Manufacturers must recognize how COVID-19 has affected these variables in order to remain competitive in an uncertain market landscape.
By Brett Matteo, President of Synario
Following the onset of COVID, economies across the world were stunted and forced to adapt to new policies and protocols put in place to keep people safe.
Manufacturing facilities were among the many industries that were significantly impacted when COVID restrictions mandated that individuals could no longer safely work together for extended periods of time in tight quarters. According to a recent NAM survey, 78.3% of manufacturers anticipate financial impact due to COVID’s effect on their business operations. Outside of the immediate changes needed to accommodate safety concerns brought about by COVID, CFOs and financial decision makers for manufacturing-based businesses are beginning to consider the extent to which they will lay off workers and/or scale down production to remain financially self-sufficient.
More than 13 million manufacturing workers across the United States will be adversely impacted by COVID for two main reasons. First, most manufacturing jobs involve material movement, which cannot be done via video conference — manufacturers need boots on the ground. Second, and perhaps more significantly, the slowed economic activity resulting from COVID has reduced, and will continue to reduce demand for industrial products.
As we enter a new year riddled with uncertainty, manufacturers must address the following factors that will directly affect their bottom lines and future sustainability.
If the outbreak of COVID has shown us anything, it is that many of our current operational structures are not built to support work during a global health crisis — particularly for workers who cannot execute their jobs remotely. Despite the significant costs and losses that businesses may incur, workforce safety must remain the top priority to ensure that workers feel safe and that production (perhaps in limited capacity) can still continue. Accommodating new health guidelines for workers may limit manufacturers’ ability to function at full capacity. If additional space is needed to safely house workers in manufacturing and fulfillment facilities, businesses may consider either limiting the number of people in a given facility or even scaling their facilities up or down to accommodate new worker and market needs.
Financial Crisis Management
We have already seen the impact of COVID force manufacturers and businesses alike to dip into cashflow reserves to support their ongoing operations. COVID restrictions will continue, and manufacturers must ensure their reserves do not run dry. This can be done by mapping debt obligations, future spending, and expected income, as well as identifying when it’s time to cut overhead.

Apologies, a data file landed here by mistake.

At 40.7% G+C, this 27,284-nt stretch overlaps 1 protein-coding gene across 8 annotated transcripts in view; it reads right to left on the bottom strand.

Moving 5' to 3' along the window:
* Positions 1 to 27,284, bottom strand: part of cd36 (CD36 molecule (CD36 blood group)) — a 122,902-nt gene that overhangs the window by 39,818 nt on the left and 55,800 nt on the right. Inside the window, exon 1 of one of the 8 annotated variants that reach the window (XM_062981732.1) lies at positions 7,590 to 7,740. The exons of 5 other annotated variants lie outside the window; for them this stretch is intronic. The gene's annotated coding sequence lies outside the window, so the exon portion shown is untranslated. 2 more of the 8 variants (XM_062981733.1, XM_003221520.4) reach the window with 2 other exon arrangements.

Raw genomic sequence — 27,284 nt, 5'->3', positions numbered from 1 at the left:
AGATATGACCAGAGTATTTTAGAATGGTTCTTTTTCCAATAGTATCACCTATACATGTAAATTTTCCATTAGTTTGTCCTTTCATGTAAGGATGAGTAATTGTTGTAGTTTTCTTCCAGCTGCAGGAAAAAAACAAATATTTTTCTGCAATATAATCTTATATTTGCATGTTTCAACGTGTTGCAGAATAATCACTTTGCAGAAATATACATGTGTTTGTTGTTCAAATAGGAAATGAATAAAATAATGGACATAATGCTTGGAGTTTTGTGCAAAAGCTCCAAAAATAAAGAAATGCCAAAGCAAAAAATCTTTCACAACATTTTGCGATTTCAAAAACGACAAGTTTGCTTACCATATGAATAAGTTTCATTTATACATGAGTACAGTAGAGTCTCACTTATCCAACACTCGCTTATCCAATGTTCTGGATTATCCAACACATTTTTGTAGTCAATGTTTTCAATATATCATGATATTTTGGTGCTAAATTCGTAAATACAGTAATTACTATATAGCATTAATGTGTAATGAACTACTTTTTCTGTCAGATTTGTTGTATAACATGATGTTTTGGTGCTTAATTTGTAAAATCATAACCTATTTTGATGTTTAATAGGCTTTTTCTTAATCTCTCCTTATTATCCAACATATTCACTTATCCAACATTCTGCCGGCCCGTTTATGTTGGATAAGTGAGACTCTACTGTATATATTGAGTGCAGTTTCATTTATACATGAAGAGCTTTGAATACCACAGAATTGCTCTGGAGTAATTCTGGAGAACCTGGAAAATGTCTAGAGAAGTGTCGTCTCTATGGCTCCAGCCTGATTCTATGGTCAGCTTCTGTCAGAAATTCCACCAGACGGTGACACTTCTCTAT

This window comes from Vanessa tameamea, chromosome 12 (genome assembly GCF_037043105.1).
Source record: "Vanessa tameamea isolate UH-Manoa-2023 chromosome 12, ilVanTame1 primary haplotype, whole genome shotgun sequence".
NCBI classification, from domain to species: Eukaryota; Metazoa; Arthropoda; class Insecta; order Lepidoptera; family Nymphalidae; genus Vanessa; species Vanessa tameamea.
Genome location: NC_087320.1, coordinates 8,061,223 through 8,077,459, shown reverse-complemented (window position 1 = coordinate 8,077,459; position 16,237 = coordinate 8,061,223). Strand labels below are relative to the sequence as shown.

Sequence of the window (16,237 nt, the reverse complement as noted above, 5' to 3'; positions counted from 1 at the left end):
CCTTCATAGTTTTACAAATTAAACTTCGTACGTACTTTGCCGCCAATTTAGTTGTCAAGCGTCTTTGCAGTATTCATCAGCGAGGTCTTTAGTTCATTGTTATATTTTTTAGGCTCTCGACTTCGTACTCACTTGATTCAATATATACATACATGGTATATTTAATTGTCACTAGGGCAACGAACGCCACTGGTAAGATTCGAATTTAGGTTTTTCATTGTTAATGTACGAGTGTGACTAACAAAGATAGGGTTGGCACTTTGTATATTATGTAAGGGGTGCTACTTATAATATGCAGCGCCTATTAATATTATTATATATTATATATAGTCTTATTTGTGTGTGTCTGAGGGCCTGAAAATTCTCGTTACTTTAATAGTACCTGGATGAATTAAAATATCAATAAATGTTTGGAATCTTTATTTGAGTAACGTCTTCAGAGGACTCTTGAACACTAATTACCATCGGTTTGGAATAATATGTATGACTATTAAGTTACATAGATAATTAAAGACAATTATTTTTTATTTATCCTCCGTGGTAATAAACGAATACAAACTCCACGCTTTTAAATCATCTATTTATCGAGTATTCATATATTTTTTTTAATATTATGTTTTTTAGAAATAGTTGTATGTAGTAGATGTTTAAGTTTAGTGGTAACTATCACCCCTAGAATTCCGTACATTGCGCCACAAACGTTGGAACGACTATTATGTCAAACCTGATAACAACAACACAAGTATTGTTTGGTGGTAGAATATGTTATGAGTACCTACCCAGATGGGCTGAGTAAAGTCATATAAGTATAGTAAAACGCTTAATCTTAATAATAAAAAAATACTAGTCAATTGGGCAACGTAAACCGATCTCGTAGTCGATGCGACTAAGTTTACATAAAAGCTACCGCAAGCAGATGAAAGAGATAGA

While analyzing spending projections for the future, manufacturers must also determine how to keep the lights on today. Within their crisis response and analysis, manufacturers should be considering all options and solutions available, including investing in automated technologies that can help reduce worker density in facilities even while continuing to move products out the door.
Supply Chain Bottlenecks
COVID has underscored that all industries — even one as robust and global as the US manufacturing sector — have bottlenecks. In particular, small suppliers have been disproportionately affected by the pandemic and have less flexibility to scale down production due to large overhead costs and smaller capital reserves.
The first step in mitigating the risk of getting stuck in a supply chain bottleneck is to identify where these bottlenecks exist. This can be done by auditing existing supply sources and identifying potential weak links — especially in heavily affected areas. Once issues are identified, decision makers are prepared to pivot to alternative suppliers as needed.
Ensuring that numbers are accurate, given that COVID has drastically changed figures across the board, is key to ensuring that making any needed adjustments will have the desired effect. Providing overly-optimistic financial disclosures is not only unethical, but could result in a business thinking that it’s doing better than it actually is.
Manufacturers play a critical role as suppliers for essential functions, including hospitals, emergency responders, and other critical path providers. Therefore, they should go beyond what is required in quarterly and annual financial disclosures and disclose as much information as is available and practicable, thereby opening the door to financial assistance in the form of debt resettlement or stimulus funding.
Trade and Logistics
With trade and shipping logistics deeply impacted by COVID, global economies are shrinking due to increases in price and risk moving materials across borders. From a manufacturing standpoint, these fluctuations directly impact the amount of manufactured product moving out of the door and the amount of money coming in. Being able to understand the malleability of these variables outside of manufacturing facilities may be key to aptly managing operations inside of it.
Plotting out recovery timelines is next to impossible given that there is still so much uncertainty surrounding the duration of the pandemic and how deeply it will impact economic conditions down the road. Even manufacturers who planned ahead with a business contingency plan were likely unprepared for the scale and speed of the virus’ impact. Nonetheless, manufacturers must develop a plan in this time of unprecedented change to ensure that product continues to move and citizens are able to access the resources they need.
Brett Matteo is President of Synario. Synario is a malleable modeling platform that is easily configured to facilitate collaborative exploration of important questions, opportunities and risks.